No brakes on FTAs despite CEA review

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The ministry of commerce and industry has decided it will not halt the process of negotiating and concluding free trade agreements (FTAs) with partner countries, even as the finance ministry's chief economic advisor (CEA) has set up a committee to review the pacts.

Presently, there are 19 pacts in various stages of negotiation. Of these, India is aggressively pushing for conclusion of the ambitious agreements with Australia and Canada. Some of the other significant ones are with the European Union (EU), Israel and New Zealand.

The commerce and industry ministry believes the task of reviewing the effectiveness of FTA had already been completed by it last year in October. It was found that FTAs with Japan, Korea and the Association of Southeast Asian Nations (Asean) did not lead to any adverse impact. Rather those have helped India gain in the global value chain.

FTAs - AT A GLANCE
  • India will continue to negotiate FTAs with potential partner countries

     
  • Commerce ministry believes it can negotiate deals based on its own study that was concluded in October 2014

     
  • India is staring at year-end to close talks with Australia for a CEPA and also the RCEP pact, led by China

     
  • A committee has been set up under CEA Arvind Subramanian to review FTA and its adverse impact on the domestic industry

     
  • India is aggressively pushing for completing talks with Australia and Canada

     
  • Some of the significant FTAs are the European Union (EU), Israel and New Zealand

"We have done the exercise already and there is no need for us to wait for the committee's work to be completed. We are on a deadline and we will try to conclude these deals on mutually beneficial terms," a top commerce ministry official told Business Standard.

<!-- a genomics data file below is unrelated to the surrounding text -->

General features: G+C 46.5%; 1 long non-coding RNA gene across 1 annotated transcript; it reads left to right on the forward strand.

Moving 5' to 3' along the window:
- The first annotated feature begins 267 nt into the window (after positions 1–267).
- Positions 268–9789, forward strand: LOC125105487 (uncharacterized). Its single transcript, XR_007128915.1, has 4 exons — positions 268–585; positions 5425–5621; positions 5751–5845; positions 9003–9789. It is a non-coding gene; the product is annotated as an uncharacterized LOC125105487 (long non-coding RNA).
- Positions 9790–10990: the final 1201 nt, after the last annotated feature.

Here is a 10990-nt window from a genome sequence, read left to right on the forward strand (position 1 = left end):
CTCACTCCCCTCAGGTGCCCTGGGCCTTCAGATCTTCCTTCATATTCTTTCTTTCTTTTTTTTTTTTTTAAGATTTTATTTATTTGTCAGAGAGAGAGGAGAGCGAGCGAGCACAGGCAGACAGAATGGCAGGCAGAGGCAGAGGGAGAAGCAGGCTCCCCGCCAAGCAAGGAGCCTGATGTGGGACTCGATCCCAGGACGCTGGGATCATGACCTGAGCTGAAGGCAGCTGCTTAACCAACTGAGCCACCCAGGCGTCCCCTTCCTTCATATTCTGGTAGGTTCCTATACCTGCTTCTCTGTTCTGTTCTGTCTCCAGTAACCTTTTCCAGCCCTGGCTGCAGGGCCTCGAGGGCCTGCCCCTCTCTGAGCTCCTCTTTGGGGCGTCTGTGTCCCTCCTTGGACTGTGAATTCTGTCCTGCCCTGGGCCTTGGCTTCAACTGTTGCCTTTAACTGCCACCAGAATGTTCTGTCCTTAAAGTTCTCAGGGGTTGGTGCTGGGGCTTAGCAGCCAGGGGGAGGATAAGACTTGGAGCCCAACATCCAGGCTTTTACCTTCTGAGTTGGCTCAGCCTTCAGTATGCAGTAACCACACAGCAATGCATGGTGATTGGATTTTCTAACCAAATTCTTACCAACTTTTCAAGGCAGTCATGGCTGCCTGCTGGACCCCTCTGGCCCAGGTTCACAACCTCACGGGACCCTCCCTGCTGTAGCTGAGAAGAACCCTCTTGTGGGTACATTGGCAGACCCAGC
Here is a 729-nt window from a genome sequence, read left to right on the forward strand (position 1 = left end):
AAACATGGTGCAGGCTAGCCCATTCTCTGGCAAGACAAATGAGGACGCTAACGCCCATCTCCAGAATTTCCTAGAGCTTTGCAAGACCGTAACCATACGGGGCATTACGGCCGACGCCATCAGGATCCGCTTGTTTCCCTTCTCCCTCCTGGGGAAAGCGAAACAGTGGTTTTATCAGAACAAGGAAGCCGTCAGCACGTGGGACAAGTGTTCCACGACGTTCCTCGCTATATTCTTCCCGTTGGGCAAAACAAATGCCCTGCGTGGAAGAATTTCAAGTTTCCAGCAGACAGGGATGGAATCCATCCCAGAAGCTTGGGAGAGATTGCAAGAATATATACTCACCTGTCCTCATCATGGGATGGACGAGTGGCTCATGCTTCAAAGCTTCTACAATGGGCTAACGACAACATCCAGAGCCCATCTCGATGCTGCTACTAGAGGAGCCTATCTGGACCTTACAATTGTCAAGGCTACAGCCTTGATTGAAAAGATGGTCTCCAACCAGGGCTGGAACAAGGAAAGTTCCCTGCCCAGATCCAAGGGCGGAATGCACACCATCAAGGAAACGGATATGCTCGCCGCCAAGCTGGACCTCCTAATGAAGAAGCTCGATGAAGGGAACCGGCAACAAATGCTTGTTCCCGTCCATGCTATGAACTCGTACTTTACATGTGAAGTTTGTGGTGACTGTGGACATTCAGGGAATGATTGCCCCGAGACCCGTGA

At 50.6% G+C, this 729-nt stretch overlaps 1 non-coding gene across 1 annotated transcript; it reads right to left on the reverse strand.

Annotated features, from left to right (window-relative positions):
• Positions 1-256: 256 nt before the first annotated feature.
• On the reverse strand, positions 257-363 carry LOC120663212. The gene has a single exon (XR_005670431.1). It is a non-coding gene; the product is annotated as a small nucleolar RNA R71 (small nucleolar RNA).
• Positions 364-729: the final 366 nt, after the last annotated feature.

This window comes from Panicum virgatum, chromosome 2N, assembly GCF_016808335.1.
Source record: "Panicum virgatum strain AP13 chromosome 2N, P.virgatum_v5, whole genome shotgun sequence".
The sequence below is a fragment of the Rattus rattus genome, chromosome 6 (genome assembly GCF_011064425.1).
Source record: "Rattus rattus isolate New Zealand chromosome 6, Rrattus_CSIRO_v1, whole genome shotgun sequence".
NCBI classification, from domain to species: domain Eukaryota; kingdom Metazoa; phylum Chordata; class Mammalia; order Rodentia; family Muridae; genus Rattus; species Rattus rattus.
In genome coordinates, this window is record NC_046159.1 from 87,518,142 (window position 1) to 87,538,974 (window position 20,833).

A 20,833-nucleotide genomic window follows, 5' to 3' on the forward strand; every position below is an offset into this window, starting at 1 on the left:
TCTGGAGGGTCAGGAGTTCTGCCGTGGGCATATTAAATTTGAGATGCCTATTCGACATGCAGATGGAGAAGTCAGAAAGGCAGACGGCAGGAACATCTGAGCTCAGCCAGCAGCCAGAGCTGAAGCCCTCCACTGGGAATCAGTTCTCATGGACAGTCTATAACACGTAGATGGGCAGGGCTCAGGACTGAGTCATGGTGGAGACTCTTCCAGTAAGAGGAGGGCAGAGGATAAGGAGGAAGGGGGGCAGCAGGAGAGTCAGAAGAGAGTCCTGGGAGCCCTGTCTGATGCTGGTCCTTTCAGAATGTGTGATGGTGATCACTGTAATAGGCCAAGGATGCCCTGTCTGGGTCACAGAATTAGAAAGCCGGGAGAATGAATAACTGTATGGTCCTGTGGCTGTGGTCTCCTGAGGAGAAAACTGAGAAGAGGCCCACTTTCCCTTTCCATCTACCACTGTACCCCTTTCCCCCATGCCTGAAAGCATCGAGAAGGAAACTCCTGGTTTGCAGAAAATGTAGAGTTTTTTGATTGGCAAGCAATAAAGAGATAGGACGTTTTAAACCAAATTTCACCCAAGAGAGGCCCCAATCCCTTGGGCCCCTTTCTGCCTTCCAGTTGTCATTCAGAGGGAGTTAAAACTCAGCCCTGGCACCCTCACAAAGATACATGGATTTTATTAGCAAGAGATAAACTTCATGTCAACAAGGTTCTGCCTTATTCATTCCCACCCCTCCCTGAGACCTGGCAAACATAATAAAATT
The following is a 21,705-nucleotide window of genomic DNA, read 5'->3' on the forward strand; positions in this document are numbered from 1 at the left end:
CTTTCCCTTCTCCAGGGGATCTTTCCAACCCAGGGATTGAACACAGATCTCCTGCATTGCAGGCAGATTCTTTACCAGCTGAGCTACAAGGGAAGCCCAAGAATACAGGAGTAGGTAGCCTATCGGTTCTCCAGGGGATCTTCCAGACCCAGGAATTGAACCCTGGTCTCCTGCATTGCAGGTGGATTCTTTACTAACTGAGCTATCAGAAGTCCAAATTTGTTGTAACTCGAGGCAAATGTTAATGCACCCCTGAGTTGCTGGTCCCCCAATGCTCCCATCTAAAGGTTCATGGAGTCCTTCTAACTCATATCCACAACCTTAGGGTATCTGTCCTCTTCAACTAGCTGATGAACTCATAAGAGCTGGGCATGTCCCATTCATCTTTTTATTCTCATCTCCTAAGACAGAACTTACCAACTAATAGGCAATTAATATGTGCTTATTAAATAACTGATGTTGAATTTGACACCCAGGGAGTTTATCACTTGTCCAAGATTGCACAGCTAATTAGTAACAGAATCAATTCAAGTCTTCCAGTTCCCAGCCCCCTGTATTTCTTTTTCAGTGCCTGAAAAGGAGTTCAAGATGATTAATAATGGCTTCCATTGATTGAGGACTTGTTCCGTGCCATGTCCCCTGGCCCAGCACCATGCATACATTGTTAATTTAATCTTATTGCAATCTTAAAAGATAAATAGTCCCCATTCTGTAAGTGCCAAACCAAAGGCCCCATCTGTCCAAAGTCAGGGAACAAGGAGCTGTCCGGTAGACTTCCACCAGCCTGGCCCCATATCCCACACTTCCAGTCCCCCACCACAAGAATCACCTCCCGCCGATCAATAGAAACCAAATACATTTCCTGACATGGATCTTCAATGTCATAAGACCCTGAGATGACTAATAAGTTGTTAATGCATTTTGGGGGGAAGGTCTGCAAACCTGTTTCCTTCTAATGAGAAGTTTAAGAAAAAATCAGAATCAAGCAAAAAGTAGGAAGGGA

The official added that according to the study conducted then, it was clear that although imports have increased as a result of the pacts compared to exports, India's domestic industry was not getting hurt. Besides, FTAs also have an adequate safeguard mechanism in the event a particular industry gets hit.

When contacted, CEA Arvind Subramanian declined to comment. The committee headed by him is also likely to set a strategy on how to negotiate and approach these FTAs.

This is not the first time FTAs have come under attack. The ministry of external affairs (MEA) had often complained about lack of negotiating skills in the trade policy division (TPD) of the commerce department entrusted with the job.

When the Narendra Modi-government came to power in May last year, speculations was rife that the TPD might be allocated to the MEA.

However, opinion seems to be divided on this matter. Some also believe it is only the commerce and industry ministry that can negotiate and bargain on deals effectively.

India and Australia had vowed to close the proposed Comprehensive Economic Partnership Agreement (CEPA) by this year-end. The talks are in full swing.

Similarly, the India-Canada CEPA has gained momentum. The ninth round was held in March this year. Both sides are eyeing March 2016 for concluding the talks that will include trade in goods, services and investment.

India is also actively engaged in mega trade pact, Regional Comprehensive Economic Partnership (RCEP) that is being negotiated with the 10-member Asean economies and its six trading partners, which has a December deadline.

India has 22 trade pacts at present, of which some of the big-ticket ones are those with Asean, Japan, Korea, Singapore and Sri Lanka, among others.


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